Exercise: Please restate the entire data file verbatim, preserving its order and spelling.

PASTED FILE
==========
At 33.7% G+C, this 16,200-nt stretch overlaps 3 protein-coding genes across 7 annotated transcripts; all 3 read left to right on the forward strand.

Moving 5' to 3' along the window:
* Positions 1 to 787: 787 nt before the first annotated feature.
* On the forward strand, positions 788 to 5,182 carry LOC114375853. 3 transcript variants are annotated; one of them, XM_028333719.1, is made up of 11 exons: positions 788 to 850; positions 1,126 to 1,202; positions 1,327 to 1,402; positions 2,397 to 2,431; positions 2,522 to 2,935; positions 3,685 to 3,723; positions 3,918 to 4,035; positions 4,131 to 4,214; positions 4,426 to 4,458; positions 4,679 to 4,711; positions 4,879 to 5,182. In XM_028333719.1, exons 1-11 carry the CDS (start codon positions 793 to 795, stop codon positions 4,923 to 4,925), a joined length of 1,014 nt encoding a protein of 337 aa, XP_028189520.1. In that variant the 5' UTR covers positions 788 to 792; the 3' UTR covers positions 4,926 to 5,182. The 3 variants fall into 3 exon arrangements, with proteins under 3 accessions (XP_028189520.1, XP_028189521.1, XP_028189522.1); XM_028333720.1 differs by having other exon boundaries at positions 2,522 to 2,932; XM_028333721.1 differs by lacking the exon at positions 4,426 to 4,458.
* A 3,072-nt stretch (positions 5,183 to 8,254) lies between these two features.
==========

At 33.7% G+C, this 16,200-nt stretch overlaps 3 protein-coding genes across 7 annotated transcripts; all 3 read left to right on the forward strand.

Moving 5' to 3' along the window:
* Positions 1 to 787: 787 nt before the first annotated feature.
* On the forward strand, positions 788 to 5,182 carry LOC114375853. 3 transcript variants are annotated; one of them, XM_028333719.1, is made up of 11 exons: positions 788 to 850; positions 1,126 to 1,202; positions 1,327 to 1,402; positions 2,397 to 2,431; positions 2,522 to 2,935; positions 3,685 to 3,723; positions 3,918 to 4,035; positions 4,131 to 4,214; positions 4,426 to 4,458; positions 4,679 to 4,711; positions 4,879 to 5,182. In XM_028333719.1, exons 1-11 carry the CDS (start codon positions 793 to 795, stop codon positions 4,923 to 4,925), a joined length of 1,014 nt encoding a protein of 337 aa, XP_028189520.1. In that variant the 5' UTR covers positions 788 to 792; the 3' UTR covers positions 4,926 to 5,182. The 3 variants fall into 3 exon arrangements, with proteins under 3 accessions (XP_028189520.1, XP_028189521.1, XP_028189522.1); XM_028333720.1 differs by having other exon boundaries at positions 2,522 to 2,932; XM_028333721.1 differs by lacking the exon at positions 4,426 to 4,458.
* A 3,072-nt stretch (positions 5,183 to 8,254) lies between these two features.